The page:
The conference in Indiana ended but before heading back to the mountain, Hardison spent the day in Lake Forest, Illinois, outside Chicago, at the home of Laurance H. Armour, the nephew of the meatpacking dynasty founder, Philip Danforth Armour. He wrote, “I like Mr. Armour very much, and his kennel manager, Robert Law. Wonderful dogs.”
On May 13 he was back home in Conway where he “found Mother and Son well.”
On June 21 the reason for his side trip to see Mr. Armour became clear when he wrote that he had received a shepherd dog named Wiesa von der Festaburg from Mr. Armour. The dog had been bred to another elite purebred whose long name I can’t make out. “The mating proved unsuccessful,” Hardison wrote.
No more entries until October 8 when we learn that he has taken Wiesa to compete at the state fair in Little Rock. Wiesa didn’t disappoint, winning best in her class and “unofficially” the best dog in the show. “The Arkansas Democrat came out to photograph her.”
Hardison’s last entry in 1923 was on October 12 when he wrote, “Shipped Wiesa to Lake Forest, Illinois for breeding, where she was bred October 20th to Ajax von Luzenburg.”
One of the many perks of winning Best in Show, I guess.
I skipped ahead past the next 33 years of Dr. Hardison’s diaries to 1957, the year he died. Since Petit Jean had been designated as the first state park, 13 more were added by the end of 1957. And since that time another 38 have joined the list.
Hardison began his 1957 diary by reporting on the weather on New Year’s Day, which was cloudy and 38 degrees. On January 2 he wrote, “Mother went to town with Reba and Jim, 9:30 AM, to get her hair done. Home at 12:30.
Over the next few months Dr. Hardison wrote mainly about seeing his patients and his own slowly declining health. On January 21, he and Julia watched Ike’s inauguration and parade on television.
On the 23rd he decided he wanted to go be examined, believing his ailments were due to a urinary tract infection.
The next day he learned of the malignancy in his prostate. He didn’t share his emotions but wrote the diagnosis down like a doctor telling a patient.
On February 22 he wrote that he and Mother “watched Muggs for the last time on the Today Show.” This was a chimp named J. Fred Muggs who appeared for five years with Dave Garroway and supposedly saved the show from being cancelled from bad ratings.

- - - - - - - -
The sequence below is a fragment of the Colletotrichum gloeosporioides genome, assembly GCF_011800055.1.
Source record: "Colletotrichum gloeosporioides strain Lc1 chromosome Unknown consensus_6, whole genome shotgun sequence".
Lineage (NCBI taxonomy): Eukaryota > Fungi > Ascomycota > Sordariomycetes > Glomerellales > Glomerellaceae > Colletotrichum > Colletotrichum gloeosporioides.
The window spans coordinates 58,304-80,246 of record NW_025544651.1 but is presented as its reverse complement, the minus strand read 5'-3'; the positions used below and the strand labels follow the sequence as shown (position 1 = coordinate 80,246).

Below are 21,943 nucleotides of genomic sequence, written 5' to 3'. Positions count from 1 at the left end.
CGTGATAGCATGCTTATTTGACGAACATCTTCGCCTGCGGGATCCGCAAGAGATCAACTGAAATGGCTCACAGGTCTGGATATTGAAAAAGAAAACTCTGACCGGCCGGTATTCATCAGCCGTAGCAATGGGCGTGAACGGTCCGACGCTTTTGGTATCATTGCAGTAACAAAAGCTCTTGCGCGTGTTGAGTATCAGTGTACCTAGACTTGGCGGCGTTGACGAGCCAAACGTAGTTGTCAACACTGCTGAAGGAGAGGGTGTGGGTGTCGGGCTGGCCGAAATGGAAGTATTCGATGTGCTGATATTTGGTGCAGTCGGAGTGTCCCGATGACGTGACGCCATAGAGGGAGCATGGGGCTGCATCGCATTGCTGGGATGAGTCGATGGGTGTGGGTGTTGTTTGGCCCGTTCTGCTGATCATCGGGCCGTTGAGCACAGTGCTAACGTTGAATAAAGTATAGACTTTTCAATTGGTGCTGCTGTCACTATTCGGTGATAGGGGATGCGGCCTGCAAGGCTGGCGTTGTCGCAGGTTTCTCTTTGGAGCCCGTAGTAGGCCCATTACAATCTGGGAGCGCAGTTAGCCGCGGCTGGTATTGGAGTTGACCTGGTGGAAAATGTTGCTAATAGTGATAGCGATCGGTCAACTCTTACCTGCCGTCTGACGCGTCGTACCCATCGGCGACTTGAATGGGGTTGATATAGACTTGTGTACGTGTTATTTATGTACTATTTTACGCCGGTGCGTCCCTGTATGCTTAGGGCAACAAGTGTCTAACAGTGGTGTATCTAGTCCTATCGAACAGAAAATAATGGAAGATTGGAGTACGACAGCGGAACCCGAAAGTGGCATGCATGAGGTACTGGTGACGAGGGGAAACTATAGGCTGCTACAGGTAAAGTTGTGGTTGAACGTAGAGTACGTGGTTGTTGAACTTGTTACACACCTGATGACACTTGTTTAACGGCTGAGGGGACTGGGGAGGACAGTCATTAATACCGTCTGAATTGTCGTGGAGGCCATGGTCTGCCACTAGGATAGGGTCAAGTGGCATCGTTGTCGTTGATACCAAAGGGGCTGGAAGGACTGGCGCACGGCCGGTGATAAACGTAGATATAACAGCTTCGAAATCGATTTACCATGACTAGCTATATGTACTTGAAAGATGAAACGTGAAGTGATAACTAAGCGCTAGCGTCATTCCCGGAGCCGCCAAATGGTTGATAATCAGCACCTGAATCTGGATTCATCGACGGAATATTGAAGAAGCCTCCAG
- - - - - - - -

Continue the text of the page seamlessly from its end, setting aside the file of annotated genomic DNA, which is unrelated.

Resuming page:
Dr. Hardison’s last entry came on March 27, when he said that Dr. Cecil Dickerson of Conway had died. “Cecil and I had been friends since 1902.”
The next day in the diary was another entry in different handwriting. “Mr. Brand took Daddy to St. Anthony’s Hospital in Morrilton. Daddy is very weak,” wrote Julia.
On April 1, she wrote, “I telephoned Son at nine o’clock this evening to tell him of Daddy’s serious condition. He said he would fly home at once. He and Mary left San Francisco at midnight. Bud Edwards phoned at 2 o’clock (our time) that they would arrive in L.R. at 8:35 next morning.”
That last sentence made me do a double take because my father’s name was Bud. I guess it could have been a different Bud Edwards but since they are all from Conway, I feel like this is dad. I was born a little over six weeks later. My father’s relationship with Son is a mystery to me that I hope I can learn more about.
Julia’s saddest post came six days later — “Daddy died at 11 P.M. It seems so hard to bear but the suffering is over. For that I am thankful. Such a good and useful man. The world needs more like him.”
Yes we do Mrs. Hardison. Yes we do.
The rest of Dr. Hardison’s diaries can be found at digitalheritage.arkansas.gov. Other sources used in this piece were arkansas.com, Encyclopedia of Arkansas and the National Park Service.
1. Cedar Falls at Petit Jean State Park
2. The man who envisioned Petit Jean as a park